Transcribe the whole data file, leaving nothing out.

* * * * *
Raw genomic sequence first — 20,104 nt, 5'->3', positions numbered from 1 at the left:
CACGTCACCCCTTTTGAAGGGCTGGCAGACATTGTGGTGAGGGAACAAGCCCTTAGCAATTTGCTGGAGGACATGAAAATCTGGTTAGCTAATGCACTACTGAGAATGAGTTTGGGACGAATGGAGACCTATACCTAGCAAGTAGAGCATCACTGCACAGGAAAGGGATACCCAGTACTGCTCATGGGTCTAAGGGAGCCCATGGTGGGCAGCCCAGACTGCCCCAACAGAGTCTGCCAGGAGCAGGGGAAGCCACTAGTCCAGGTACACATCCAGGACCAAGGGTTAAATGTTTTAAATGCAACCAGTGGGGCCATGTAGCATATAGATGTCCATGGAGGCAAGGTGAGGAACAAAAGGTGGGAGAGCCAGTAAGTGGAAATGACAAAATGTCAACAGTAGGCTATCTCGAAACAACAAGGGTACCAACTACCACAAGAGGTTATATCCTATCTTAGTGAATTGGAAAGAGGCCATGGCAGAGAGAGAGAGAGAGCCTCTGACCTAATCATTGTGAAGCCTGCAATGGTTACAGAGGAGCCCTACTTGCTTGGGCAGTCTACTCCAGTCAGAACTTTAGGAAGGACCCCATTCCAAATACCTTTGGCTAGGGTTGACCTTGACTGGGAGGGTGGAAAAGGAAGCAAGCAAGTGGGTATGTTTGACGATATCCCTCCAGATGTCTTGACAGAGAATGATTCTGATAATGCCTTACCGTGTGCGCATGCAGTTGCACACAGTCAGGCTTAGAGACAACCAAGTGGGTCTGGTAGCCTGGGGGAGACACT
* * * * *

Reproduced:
Raw genomic sequence first — 20,104 nt, 5'->3', positions numbered from 1 at the left:
CACGTCACCCCTTTTGAAGGGCTGGCAGACATTGTGGTGAGGGAACAAGCCCTTAGCAATTTGCTGGAGGACATGAAAATCTGGTTAGCTAATGCACTACTGAGAATGAGTTTGGGACGAATGGAGACCTATACCTAGCAAGTAGAGCATCACTGCACAGGAAAGGGATACCCAGTACTGCTCATGGGTCTAAGGGAGCCCATGGTGGGCAGCCCAGACTGCCCCAACAGAGTCTGCCAGGAGCAGGGGAAGCCACTAGTCCAGGTACACATCCAGGACCAAGGGTTAAATGTTTTAAATGCAACCAGTGGGGCCATGTAGCATATAGATGTCCATGGAGGCAAGGTGAGGAACAAAAGGTGGGAGAGCCAGTAAGTGGAAATGACAAAATGTCAACAGTAGGCTATCTCGAAACAACAAGGGTACCAACTACCACAAGAGGTTATATCCTATCTTAGTGAATTGGAAAGAGGCCATGGCAGAGAGAGAGAGAGAGCCTCTGACCTAATCATTGTGAAGCCTGCAATGGTTACAGAGGAGCCCTACTTGCTTGGGCAGTCTACTCCAGTCAGAACTTTAGGAAGGACCCCATTCCAAATACCTTTGGCTAGGGTTGACCTTGACTGGGAGGGTGGAAAAGGAAGCAAGCAAGTGGGTATGTTTGACGATATCCCTCCAGATGTCTTGACAGAGAATGATTCTGATAATGCCTTACCGTGTGCGCATGCAGTTGCACACAGTCAGGCTTAGAGACAACCAAGTGGGTCTGGTAGCCTGGGGGAGACACT